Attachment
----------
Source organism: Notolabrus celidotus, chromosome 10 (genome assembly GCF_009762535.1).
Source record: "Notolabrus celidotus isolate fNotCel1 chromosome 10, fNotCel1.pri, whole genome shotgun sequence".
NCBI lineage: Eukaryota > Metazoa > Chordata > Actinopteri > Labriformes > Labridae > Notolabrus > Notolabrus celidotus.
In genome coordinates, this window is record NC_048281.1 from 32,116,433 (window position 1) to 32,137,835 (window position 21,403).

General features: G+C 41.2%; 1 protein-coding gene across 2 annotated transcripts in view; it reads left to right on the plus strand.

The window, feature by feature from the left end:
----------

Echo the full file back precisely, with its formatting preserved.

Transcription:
Source organism: Notolabrus celidotus, chromosome 10 (genome assembly GCF_009762535.1).
Source record: "Notolabrus celidotus isolate fNotCel1 chromosome 10, fNotCel1.pri, whole genome shotgun sequence".
NCBI lineage: Eukaryota > Metazoa > Chordata > Actinopteri > Labriformes > Labridae > Notolabrus > Notolabrus celidotus.
In genome coordinates, this window is record NC_048281.1 from 32,116,433 (window position 1) to 32,137,835 (window position 21,403).

General features: G+C 41.2%; 1 protein-coding gene across 2 annotated transcripts in view; it reads left to right on the plus strand.

The window, feature by feature from the left end: